Nov 14, 2014

The Process Side of EPPM Tool Implementations

Posted by Allen Young in Culture & Change Management, Project & Program Management, Portfolio Management | 0 Comments

Data consistency is the name of the game.

While organizational change issues are, in my opinion, the most significant component of an EPPM tool implementation, the process issues are a close second. By process, I mean at two levels:

First level process

The overall project and portfolio management discipline level, which the organization has adopted for itself. This includes:

  • Project management methodology, which typically is the umbrella over other product-based methodologies such as waterfall, agile, iterative, RUP, Six Sigma, and so forth
  • Foundational project management processes covering time management (including creating and maintaining a project schedule), cost management (budgets and cost tracking, and how the project level interweaves with the departmental level), scope management (including scope change control), and so forth—essentially all 10 knowledge areas of PMI’s PMBOK® Guide.
  • Foundational portfolio management processes, such as project intake, project prioritization scheme, portfolio steering committees, etc.
  • The PMO and all governance processes associated with it.
  • Organizational change management practices.

Closely coupled with all of this, of course, is the organization’s overall project and portfolio management maturity. All too often, companies jump headfirst into the EPPM tool swimming pool before these processes are in place and are being followed. In an ideal world, companies would hold off on purchasing and implementing an EPPM tool until they were at least a solid level 3 (Organizational Standards and Institutionalized Process, in PM Solutions terms) out of 5 (Optimized Process) on the maturity scale.  You wouldn’t knowingly build your new house on top of quicksand, but companies that are still at level 1 (Initial Process, or Ad Hoc) are essentially trying to do that—and then amazingly are surprised when the house quickly sinks—which is about when the tool is typically abandoned and blamed for the failure. Level 2 (Structured Process and Standards) is better, though what separates level 2 from level 3 is that EVERYONE is consistently following them at level 3—and recall from part 2 of this blog series that data consistency is the name of the game with EPPM tool success.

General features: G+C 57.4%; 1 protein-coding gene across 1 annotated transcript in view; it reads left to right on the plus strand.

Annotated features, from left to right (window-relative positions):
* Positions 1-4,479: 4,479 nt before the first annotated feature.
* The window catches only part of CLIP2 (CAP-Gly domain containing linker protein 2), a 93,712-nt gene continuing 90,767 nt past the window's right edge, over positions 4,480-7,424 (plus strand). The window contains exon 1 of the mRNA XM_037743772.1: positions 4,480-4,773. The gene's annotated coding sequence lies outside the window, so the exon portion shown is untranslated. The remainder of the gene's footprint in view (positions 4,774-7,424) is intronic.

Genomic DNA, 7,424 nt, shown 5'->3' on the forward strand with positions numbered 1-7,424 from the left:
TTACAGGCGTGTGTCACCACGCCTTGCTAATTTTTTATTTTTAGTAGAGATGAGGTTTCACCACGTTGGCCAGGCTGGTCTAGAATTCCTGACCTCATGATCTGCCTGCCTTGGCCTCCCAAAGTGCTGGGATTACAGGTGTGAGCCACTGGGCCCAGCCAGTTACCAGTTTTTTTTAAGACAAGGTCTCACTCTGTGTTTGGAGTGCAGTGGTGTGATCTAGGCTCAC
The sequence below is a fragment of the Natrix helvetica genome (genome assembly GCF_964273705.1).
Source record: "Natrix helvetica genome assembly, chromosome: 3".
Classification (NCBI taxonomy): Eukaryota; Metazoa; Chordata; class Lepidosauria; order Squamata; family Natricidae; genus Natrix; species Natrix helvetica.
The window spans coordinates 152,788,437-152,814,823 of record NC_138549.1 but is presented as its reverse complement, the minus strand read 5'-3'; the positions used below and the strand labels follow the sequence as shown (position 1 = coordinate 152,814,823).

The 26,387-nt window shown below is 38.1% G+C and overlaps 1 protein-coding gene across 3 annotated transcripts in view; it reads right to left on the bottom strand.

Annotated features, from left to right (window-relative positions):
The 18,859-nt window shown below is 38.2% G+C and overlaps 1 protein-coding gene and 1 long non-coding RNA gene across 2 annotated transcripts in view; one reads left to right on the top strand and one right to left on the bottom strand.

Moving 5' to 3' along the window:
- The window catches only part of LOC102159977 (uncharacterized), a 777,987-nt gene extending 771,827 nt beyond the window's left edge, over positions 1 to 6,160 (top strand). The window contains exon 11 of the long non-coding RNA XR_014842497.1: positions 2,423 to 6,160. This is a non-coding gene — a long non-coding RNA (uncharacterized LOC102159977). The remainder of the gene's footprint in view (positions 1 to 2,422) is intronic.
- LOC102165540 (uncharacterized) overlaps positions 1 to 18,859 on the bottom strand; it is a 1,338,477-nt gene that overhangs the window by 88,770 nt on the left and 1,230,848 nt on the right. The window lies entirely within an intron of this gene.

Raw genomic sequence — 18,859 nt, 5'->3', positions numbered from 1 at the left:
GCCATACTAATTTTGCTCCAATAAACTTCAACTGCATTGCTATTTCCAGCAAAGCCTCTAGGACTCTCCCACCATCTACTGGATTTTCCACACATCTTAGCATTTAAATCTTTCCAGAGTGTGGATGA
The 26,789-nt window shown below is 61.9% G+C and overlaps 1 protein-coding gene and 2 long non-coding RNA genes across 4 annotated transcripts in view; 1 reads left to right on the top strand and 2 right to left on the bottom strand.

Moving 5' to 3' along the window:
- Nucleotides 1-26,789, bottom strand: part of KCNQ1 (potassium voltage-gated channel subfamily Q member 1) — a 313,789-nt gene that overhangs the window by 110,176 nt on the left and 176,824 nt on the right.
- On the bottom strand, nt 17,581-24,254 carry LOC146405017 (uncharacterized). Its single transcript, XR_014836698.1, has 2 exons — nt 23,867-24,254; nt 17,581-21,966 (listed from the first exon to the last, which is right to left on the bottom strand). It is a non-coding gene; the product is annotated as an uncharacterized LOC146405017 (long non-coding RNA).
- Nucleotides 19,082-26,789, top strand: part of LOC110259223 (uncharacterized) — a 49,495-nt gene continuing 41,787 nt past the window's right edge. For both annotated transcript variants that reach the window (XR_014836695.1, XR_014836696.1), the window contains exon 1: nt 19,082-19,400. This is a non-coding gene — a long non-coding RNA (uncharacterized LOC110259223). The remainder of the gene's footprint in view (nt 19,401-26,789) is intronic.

Second level process

These include the specific standards, processes and procedures that govern exactly how the EPPM tool should be utilized for the company. Ideally, these should work in concert with the first level processes, and provide greater detail. For example, a first level process concerning time management would include building and creating a project schedule, though it would not be tool-specific. It would include things such as working with the project team to create a WBS, the number of levels the WBS should have, granularity of the tasks underneath the WBS, recommended task duration limits, guidelines on assigning resources to tasks, when to set a baseline, how and when to include scope changes, applying actuals to the schedule and computing variance, and so forth. A detailed procedure at the second level would cover things specific to the EPPM tool, including but not limited to who adds the initial schedule shell to the system, access permissions, when to use certain activity types, when to use certain duration types, guidelines on using data constraints, baseline types, frequency of applying actuals and recalculating the schedule, user-defined fields, adding dependencies between projects, etc. Another example of a second level process would be for timesheets: how they are generated, when they are due, who approves/rejects them and when, how to add tasks to the timesheet that are missing, what to do when the timesheet is rejected, etc.

Next Up: Building the Process Foundation for EPPM Tools


(6 votes. Average: 2.5 out of 5)


No comments yet. Be the first one!

Leave a Comment

search blog:

RSS Feed

Subscribe to our RSS Feed

Most Recent Posts
Blog Authors

view all authors

Blog Archives

Other project management blog sources: